To investigate the influence of human activities on limnological characteristics of Lake Victoria, we analyzed inorganic nutrient concentrations, phytoplankton diversity and biomass at three locations with different land use patterns: Mwanza (urban/industrial), Magu (agricultural) and Kayenze (sparsely populated). Mwanza had significantly higher ammonia concentration compared to Kayenze and Magu. At the shoreline stations, significantly higher nitrate concentration was observed at Mwanza compared to Kayenze and Magu. Similarly, Mwanza had significantly higher concentrations of soluble reactive phosphorous in the shoreline stations compared to Magu and Kayenze, but not in the open waters stations. Shoreline stations also showed significant differences in phytoplankton diversity among sites. The shoreline station at Mwanza also showed significantly higher levels of Chl. a compared to those at Magu and Kayenze. However, in the open water stations Chl. a concentrations did not differ significantly among sites. The results suggested that urban pollution in Mwanza and agricultural activities in River Simiyu catchment strongly influence the limnology of Lake Victoria and that the nearshore waters, which are the receiving points, were highly impacted compared to the waters outside bays. Thus, proper urban waste management and sustainable land management practices are critical for reducing point and non-point sources of pollution into Lake Victoria.
Lake Victoria, covering an area of about 69,000 km2, is the largest inland lake in Africa and the second largest freshwater in the world. The lake has a total basin area of ca. 184,000 km2 with Tanzania accounting for about 44% (Kite, 1982). However, over the past four decades or so, Lake Victoria has come under increasing and considerable pressure from a variety of interlinked human activities such as overfishing, introduction of exotic species, industrial pollution, eutrophication, and sedimentation (Odada et al., 2004). In Tanzania, the river basins polluting the lake are mainly Mara, Kagera, and Simiyu with the latter being the major contributors because of its large area and extensive agricultural activities (Rwetabula, 2007). For example, the estimated total phosphorous load produced by the Simiyu River into Magu Bay is 709 tons per year, of which 15% are contributed by agricultural land (Rwetabula, 2007).
To investigate the influence of human activities on limnological characteristics of Lake Victoria, we analyzed inorganic nutrient concentrations, phytoplankton diversity and biomass in three locations with different land use patterns: urban/industrial, agricultural and sparsely populated.
Material and Methods
The catchment basin in the study area is generally flat and dominated by wasteland, bushland, cultivated land and grassland (Rwetabula, 2007). Three sampling sites, i.e. Mwanza North Bay (MZ), Magu Bay (MG) and Kayenze Bay (KY), were established (Figure 1). Site MZ receives water from Mirongo River, which drains an industrial area and the densely populated city of Mwanza. Site MG is fed by River Simiyu (with stream flow ranging from 0–200 m3 s−1) that drains agricultural and livestock keeping areas (Rwetabula 2007). Site KY has no direct inlet and is situated in a remote area with sparse settlements. At each sampling site, three sampling stations (abbreviated MZ1, MZ2 and MZ3 for site MZ; MG1, MG2 and MG3 for site MG and KY1, KY2 and KY3 for site KY) running perpendicular to the shoreline towards the open waters were established. Station one was about 0.5 km from the shoreline while station two and three were about 6 km and 10 km from the shoreline, respectively. Sampling was conducted on average after every two months from December 2004 to December 2005. Triplicate surface water (0.5 m) samples were collected using a water bottle for determination of inorganic nutrient concentration, total suspended solids (TSS), and phytoplankton biomass. Water temperature, pH and electrical conductivity were measured in situ using a portable conductivity/pH/salinity/temperature meter (Model 1XYSI-63-100). Water transparency was measured in situ using a 20 cm diameter Secchi disc.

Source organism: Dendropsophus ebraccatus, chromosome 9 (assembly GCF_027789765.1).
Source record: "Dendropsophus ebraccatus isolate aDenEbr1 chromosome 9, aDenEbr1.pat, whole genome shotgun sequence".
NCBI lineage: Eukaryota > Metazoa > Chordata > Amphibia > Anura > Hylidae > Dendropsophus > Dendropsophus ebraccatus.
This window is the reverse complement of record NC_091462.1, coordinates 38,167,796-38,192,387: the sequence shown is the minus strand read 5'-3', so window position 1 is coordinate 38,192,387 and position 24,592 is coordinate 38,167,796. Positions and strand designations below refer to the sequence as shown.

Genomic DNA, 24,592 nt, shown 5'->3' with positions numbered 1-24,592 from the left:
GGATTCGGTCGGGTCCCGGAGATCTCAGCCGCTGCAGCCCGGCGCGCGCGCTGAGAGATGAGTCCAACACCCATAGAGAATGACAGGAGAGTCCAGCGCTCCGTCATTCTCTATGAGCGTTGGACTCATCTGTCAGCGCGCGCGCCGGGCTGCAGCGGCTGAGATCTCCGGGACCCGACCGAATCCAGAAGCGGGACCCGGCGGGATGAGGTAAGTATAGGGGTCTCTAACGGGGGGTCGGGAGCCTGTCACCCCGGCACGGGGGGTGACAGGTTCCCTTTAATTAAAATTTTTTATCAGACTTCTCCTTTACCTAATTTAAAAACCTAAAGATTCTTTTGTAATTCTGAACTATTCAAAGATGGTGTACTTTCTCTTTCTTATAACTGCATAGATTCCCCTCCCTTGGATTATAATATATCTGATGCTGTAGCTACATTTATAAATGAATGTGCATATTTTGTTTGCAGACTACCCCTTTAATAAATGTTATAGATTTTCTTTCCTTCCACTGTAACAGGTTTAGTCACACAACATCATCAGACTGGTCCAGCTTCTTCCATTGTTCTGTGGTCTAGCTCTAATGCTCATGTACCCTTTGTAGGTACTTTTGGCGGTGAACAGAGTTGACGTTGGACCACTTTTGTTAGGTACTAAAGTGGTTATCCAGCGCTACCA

Water samples for analysis of inorganic nutrients were filtered using GF/C filters and kept frozen in 20 ml plastic vials. Analysis was done using a spectrophotometer according to APHA (1995). TSS was analyzed gravimetrically as described in APHA (1995). Samples for analysis of phytoplankton abundance were fixed with Lugol's solution and stored in darkness. Analysis was done using the Utermöhl method (1958). Chlorophyll a analysis was done using a spectrophotometer as described by Seeley and Jensen (1965). Samples for determination of phytoplankton species were collected by towing a 20 μm (mesh size) plankton net, and were preserved with 2.5% formalin. Phytoplankton identification was done under a light microscope following the description given by Komareck and Anagnostidis (1985); Mosille (1984) and Van Meel (1954).
To test the differences among sites and stations we used the parametric One–way ANOVA or the non parametric Kruskal–Wallis test coupled with their associated Tukey–Kramer or Dunn's multiple comparison tests, respectively. Correlations among parameters were tested using the Pearson r test.
Results for water temperature, conductivity, pH, TSS and water transparency are presented in Table 1. There was no significant difference in water temperature, conductivity and water pH values among the sampling sites (F = 0.38; p = 0.67; F = 0.32; p = 0.73 and F = 0.26, p = 0.76, respectively). However, TSS values were significantly higher at site MG compared to the other sampling sites (F = 8.26, p = 0.002). In addition, site MG showed significantly low transparency values compared to the rest of the sampling sites (F = 8.0; p = 0.003).
Site MZ had higher ammonia (NH4+) concentration compared to site KY and MG (Figure 2). The shoreline station at MZ had the highest NH4+ concentrations throughout the sampling period while KY shoreline station had consistently low values. There was a significant difference in NH4+ concentrations between the shoreline stations (KW = 25.094; p < 0.0001). The significant differences were detected between MZ1 and MG1 (p < 0.01) and between MZ1 and KY1 (p < 0.001). Similarly in the open water stations the concentrations of ammonia varied significantly among sites (KW = 6.33; P = 0.042). The significant difference was between MZ3 and KY3 (p < 0.05). Nitrate (NO3) levels were higher in the shoreline stations compared to open water stations at site MZ and MG while at site KY the levels tended to increase towards the open waters (Figure 3). There was a significant difference in nitrate concentration among the three shoreline stations (KW = 23.804; p < 0.0001) with the post hoc test revealing significantly higher nitrate levels at station MZ1 compared to station KY1 (p < 0.001) and at station MG1 compared to station KY1 (p < 0.001). Soluble Reactive Phosphorous (SRP) did not show clear trend between inshore and offshore stations at both sites (Figure 4). Site MZ had the highest concentrations of SRP in the shoreline stations that differed significantly with Magu and Kayenze Bay stations (KW = 13.559; p = 0.0011). However, in the stations outside the bays the concentrations of SRP did not vary significantly (KW = 0.300; p = 0.445) among the three sites.